CHAIRPERSON: Thank you. Hlengiwe Mkhize.

MS MKHIZE: Thank you Mamma Dlomo. You are known to us. You are known because of the strength and the initiative to



organise other people in similar positions and experience. At the beginning you spoke about the problems that Sicelo had with other organisations because he was also harassed and worried by this other organisation, can you tell us a little bit more about what happened?

MS DLOMO-JELE: During that time there was an organisation which was in conflict with the organisation, they were called ZimZim, I don't know what that means because there are lots of them ZimZims. But that's what we used to call them, ZimZims.

MS MKHIZE: In your mind according to how you've explained things it wasn't clear to us as the Commission, do you think they played a role?

MS DLOMO-JELE: The role that they played, this other organisation, was to burn our houses, they petrol-bombed houses, because some neighbours saw them and other people inside the house did recognise some of the people who were involved in petrol-bombing our house. It seemed like one of them jumped off into our yard and another one turned around, so some people saw who threw this bomb.

MS MKHIZE: Are there some other names you have in your mind that you could give to the Commission, some people that you would remember that you really worried about them that they might have participated?

MS DLOMO-JELE: I could say this name but I do not know how secure I am because one of these children, I do know he had a gun, he kept on threatening us with a gun. I really don't know if I can reveal this name and if I would be safe after revealing his name.

MS MKHIZE: Maybe we can say don't reveal this name now but I still do have another question. The experience that you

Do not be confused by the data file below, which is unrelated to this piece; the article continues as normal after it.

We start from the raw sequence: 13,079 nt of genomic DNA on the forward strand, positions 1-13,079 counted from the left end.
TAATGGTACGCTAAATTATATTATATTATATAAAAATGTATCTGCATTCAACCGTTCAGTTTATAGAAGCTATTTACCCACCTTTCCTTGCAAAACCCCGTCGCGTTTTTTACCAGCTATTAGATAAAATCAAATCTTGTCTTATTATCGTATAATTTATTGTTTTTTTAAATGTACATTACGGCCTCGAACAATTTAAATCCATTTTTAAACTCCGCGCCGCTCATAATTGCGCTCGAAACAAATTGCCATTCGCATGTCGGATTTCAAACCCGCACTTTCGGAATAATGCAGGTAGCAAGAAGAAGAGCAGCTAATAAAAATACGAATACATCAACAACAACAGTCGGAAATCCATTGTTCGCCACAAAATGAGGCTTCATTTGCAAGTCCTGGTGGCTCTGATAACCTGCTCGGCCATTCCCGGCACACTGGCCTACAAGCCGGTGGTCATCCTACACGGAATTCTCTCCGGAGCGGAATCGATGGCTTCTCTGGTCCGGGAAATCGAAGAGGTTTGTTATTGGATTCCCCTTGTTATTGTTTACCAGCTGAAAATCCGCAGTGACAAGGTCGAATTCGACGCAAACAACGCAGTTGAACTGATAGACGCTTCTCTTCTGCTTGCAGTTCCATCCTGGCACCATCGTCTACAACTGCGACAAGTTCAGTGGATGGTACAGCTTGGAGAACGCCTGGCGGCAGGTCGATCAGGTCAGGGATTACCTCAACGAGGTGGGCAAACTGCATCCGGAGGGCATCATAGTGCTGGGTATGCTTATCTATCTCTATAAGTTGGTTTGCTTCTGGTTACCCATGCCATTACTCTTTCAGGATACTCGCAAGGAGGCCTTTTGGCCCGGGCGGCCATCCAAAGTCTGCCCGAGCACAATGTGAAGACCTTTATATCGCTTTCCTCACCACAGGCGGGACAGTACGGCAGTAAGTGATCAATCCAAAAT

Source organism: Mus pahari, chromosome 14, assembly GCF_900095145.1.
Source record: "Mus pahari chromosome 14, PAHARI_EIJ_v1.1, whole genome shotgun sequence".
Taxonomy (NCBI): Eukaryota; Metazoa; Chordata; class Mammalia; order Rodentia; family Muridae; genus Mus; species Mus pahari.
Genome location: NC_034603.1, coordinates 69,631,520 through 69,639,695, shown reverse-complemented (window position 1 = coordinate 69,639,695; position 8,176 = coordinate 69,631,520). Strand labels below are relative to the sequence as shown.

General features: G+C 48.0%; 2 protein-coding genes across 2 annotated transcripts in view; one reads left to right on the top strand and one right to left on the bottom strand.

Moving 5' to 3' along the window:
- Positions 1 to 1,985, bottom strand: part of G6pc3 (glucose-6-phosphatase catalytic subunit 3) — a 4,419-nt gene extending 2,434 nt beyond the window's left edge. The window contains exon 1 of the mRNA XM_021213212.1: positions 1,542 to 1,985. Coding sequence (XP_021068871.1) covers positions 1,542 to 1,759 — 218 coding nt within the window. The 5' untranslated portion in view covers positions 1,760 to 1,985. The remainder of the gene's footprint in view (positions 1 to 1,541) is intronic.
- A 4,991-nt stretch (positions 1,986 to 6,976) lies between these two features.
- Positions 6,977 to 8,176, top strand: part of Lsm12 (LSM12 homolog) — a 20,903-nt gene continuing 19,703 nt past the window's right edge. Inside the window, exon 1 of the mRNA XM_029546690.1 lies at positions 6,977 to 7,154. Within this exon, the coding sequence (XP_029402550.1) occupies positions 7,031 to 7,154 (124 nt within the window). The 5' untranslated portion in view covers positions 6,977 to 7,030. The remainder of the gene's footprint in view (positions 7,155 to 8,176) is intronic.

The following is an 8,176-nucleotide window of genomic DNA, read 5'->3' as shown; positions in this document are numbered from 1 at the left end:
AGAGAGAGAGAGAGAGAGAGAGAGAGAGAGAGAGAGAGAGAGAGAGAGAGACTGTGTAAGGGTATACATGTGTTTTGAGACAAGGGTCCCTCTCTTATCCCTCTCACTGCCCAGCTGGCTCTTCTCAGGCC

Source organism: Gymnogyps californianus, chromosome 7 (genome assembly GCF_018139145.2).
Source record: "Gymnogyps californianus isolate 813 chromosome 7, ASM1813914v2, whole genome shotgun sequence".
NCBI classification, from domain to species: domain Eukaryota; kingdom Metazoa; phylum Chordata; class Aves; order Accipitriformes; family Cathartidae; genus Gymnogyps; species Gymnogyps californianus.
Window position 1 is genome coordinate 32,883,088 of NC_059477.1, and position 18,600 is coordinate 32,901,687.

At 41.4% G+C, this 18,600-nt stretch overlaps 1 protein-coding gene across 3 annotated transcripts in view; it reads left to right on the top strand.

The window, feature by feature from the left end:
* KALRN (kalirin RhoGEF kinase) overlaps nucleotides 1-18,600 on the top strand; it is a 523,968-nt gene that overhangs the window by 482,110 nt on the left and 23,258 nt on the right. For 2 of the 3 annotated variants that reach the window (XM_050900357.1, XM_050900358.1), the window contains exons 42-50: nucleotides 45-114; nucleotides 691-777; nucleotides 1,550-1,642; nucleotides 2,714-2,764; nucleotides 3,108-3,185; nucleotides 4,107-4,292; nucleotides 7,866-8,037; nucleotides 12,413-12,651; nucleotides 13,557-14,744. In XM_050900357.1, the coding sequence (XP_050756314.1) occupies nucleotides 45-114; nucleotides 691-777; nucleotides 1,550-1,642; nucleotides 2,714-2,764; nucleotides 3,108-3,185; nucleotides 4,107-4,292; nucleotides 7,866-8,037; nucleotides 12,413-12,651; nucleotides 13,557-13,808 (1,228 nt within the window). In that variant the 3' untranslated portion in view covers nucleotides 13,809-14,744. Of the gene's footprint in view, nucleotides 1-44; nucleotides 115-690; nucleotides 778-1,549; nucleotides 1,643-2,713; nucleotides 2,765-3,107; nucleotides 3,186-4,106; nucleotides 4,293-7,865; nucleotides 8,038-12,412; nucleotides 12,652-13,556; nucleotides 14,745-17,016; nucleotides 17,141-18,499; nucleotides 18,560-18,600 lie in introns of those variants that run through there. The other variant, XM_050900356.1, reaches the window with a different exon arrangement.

were relating that during the funeral that the children were harassed a lot and you also spoke about this young baby who was teargassed, the Commission has also got the responsibility of seeing to it that there is reconciliation and unity. As a person who has taken some time thinking about our work what kind of advice would you give to us especially with regard to those other children who are not like Sicelo who cannot come here, what should happen so that there must be reconciliation and those children can be advised?

MS DLOMO-JELE: I would like the Commission to assist us to bring these people to the fore. They must come here and speak about what they have done. There can never be reconciliation till we know all those things, because our children have grown up under this hard and painful experience, but until there's been revelation about the people who did all these things, even if they say they were ordered to do these things, were sent to do these things we will be in a position to understand.

MS SOOKA: Sylvia you are known to many of us as one of the organisers of the Kulamani Group, a victim's support group, what would you recommend to the Commission should be part of the reparation policy towards people who will be found to be victims by the Commission?

MS DLOMO-JELE: What I would like to say, what I would really like to request, although we are not allowed to choose for other people, other people lost their houses, other people lost children, other people lost their husbands, at the moment if the children can look after those orphanages those people who lost their loved ones, especially if our children are going to grow up being



orphans they will be having a very bad experience. But if the Commission can really look after these orphans. This is the main thing for me that the Commission could see to it that they assist the orphanages and the widows of those people who died during that time.

Also that there should be a memorial to these children. These children gave up their lives. They were working for the nation. They wanted to bring about change. We would be very happy if there was some kind of memorial, a historical memorial in South Africa so that other children and other people can grow up and know what happened in our history, as parents and as widows and the fathers who lost their wives, if there could just be this memorial.

MS SOOKA: The Commission can only make recommendations about reparation to government but we will certainly take those into account. Thank you.

CHAIRPERSON: We thank you a lot Mamma. We also thank you that you are involved, you are a leader of Kulamani in helping people who are in a similar position as you. We also hope that as you have already said, so that you came here to reveal and expose your pain here to us, maybe you can find the remedy that will soothe you and console you. Thank you very much.